So when we sink deep enough to find out the meaning of the text, how do we surface in a way that people can understand the meaning?
OK, there are roughly one million things to say here which have been said in thousands of books. However, this list represents some things that I struggle with and things that I don’t think we cover well enough in formal training; so not exhaustive, just a few diving strategies that will help you surface on time.
If a preacher is not willing to bend his will to the text, then it will never live in the pulpit.This may be the hardest part of the process.When we arrive at a text of Scripture and it calls us to change something about our character, confess a sin, right a wrong, we must do so immediately.What is at stake, of course, is our own sanctification.However, what is also at stake is the sanctification of others.This is a heavy thing to bear, but it is no less true.Procrastinated repentance is the foundation on which unprepared sermons are built.Meditate on I Timothy 4:16.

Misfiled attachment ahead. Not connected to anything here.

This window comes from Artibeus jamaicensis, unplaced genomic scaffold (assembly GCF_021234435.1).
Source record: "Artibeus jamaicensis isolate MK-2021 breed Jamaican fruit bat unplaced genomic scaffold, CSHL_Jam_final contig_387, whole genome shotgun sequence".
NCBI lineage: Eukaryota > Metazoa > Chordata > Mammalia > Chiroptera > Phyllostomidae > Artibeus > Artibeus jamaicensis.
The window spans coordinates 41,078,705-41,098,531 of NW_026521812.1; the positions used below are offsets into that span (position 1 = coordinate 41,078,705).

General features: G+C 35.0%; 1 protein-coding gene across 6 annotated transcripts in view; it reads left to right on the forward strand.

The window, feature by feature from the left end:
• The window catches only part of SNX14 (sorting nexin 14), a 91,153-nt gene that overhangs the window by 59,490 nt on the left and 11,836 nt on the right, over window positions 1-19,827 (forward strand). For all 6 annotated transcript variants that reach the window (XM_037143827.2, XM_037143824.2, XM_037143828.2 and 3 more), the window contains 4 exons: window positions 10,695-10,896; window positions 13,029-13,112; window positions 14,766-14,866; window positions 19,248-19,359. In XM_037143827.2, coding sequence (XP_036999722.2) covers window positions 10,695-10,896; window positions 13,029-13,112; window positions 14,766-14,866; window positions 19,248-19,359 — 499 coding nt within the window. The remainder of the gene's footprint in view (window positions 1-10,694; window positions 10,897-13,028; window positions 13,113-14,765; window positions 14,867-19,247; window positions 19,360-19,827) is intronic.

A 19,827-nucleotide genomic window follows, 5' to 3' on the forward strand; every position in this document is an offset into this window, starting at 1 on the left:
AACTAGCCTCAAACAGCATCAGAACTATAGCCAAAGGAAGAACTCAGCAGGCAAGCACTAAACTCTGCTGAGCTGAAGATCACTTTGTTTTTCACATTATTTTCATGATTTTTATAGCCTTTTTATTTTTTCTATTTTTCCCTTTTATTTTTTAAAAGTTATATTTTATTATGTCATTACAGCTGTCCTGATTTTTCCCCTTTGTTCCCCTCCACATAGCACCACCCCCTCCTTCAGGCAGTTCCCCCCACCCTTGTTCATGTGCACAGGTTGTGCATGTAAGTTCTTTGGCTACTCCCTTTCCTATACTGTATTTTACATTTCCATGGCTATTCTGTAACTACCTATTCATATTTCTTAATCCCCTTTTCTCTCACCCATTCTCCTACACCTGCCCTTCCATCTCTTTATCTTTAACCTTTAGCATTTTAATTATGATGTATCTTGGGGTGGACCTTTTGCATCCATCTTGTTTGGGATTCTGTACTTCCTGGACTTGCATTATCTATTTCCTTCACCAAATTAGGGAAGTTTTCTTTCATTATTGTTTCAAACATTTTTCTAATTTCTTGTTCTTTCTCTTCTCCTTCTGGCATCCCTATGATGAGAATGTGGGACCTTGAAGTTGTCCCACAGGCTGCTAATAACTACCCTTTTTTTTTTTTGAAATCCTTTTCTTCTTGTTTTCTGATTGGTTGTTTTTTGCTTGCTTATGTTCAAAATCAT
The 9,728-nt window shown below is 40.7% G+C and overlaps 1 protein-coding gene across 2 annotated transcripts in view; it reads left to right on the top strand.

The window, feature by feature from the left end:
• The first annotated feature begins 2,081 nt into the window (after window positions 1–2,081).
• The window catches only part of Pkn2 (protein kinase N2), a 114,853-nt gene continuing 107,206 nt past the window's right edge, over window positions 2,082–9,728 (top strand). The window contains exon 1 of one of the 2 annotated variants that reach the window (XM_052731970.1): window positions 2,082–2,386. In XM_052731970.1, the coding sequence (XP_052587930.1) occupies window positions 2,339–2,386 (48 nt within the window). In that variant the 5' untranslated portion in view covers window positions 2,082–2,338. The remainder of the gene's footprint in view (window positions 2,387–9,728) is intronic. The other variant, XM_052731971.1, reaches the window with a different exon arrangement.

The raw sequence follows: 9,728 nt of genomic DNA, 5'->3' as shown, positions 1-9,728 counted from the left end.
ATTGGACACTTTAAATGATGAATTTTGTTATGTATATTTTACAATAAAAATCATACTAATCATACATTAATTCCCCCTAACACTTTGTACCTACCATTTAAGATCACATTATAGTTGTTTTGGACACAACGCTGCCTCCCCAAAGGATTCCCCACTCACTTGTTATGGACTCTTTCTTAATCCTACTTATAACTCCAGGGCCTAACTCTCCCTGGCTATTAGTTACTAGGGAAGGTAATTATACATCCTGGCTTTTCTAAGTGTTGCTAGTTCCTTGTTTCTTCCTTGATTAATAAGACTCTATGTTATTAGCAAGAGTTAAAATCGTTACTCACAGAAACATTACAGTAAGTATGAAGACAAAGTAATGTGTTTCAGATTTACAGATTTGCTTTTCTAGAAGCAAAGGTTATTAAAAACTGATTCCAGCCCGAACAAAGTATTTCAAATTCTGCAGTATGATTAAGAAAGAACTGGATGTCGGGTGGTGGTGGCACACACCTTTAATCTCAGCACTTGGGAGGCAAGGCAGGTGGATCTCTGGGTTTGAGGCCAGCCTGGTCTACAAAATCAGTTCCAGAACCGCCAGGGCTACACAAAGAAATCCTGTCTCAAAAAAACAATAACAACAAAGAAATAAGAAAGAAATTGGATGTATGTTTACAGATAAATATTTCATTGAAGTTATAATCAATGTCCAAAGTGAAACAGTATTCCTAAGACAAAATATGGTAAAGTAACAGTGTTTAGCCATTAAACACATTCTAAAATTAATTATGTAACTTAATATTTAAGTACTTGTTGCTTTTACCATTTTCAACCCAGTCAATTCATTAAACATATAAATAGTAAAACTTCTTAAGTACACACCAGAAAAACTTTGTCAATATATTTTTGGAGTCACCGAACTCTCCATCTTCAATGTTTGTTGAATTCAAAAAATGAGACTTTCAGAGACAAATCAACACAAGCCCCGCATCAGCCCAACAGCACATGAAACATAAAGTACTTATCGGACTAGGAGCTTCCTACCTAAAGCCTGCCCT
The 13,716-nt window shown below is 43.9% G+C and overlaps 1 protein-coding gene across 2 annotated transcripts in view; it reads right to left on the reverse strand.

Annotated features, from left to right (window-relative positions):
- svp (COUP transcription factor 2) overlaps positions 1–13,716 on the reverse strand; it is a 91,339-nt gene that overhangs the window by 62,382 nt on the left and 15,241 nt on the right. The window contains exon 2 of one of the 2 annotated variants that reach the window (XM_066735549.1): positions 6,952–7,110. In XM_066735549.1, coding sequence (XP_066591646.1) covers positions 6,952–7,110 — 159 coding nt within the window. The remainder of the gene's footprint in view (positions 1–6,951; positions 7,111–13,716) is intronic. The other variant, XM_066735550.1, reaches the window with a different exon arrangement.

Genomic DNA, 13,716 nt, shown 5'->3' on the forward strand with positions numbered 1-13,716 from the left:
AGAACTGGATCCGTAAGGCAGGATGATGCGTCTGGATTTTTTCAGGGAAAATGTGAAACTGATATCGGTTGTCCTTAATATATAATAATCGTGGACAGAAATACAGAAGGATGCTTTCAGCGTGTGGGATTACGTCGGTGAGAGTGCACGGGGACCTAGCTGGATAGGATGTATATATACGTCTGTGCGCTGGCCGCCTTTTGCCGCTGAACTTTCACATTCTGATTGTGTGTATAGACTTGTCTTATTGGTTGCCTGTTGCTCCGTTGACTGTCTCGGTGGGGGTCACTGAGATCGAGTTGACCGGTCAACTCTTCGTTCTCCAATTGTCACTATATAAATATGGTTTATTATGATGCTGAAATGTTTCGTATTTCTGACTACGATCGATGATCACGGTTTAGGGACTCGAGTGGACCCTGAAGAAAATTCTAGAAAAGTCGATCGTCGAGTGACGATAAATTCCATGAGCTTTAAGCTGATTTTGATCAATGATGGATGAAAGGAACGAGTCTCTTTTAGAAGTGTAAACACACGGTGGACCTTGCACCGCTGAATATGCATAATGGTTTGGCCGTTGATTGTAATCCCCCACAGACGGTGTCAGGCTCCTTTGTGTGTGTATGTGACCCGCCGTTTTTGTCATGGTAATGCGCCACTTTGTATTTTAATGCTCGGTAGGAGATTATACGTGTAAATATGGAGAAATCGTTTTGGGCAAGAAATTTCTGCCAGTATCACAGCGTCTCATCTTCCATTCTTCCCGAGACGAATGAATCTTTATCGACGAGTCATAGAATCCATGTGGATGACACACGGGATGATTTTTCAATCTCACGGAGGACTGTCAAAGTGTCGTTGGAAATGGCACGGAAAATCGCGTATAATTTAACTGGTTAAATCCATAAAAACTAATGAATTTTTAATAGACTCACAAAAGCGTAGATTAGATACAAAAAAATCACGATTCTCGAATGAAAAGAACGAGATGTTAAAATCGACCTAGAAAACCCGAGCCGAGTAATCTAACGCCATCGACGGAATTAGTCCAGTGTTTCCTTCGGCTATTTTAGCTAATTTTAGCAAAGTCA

2. Look for a clear structure borrowed from the text.
When we sink to see the treasure of Scripture, a structure will emerge.The structure will be based on the genre.An epistle will have the feel of a lecture or a lesson.It may even be filled with commands like the 50+ exhortations found in James.However, a sermon on an Old Testament narrative does not need points.They simply are not there.The narrative is built around the scenes of the story.A parable will have scenes that are sometimes followed with Christ commentary on the parable, so in one sermon you have narrative (the parable proper), and exhortation (Christ’s commentary on the parable).We don’t have to scramble for a structure for the sermon; we simple borrow the one provided for us by the text.The reason for this is simple: there is meaning at the structural level.So mirroring the structure is actually a part of finding the meaning.
3. Emerge with the spirit of the text in mind.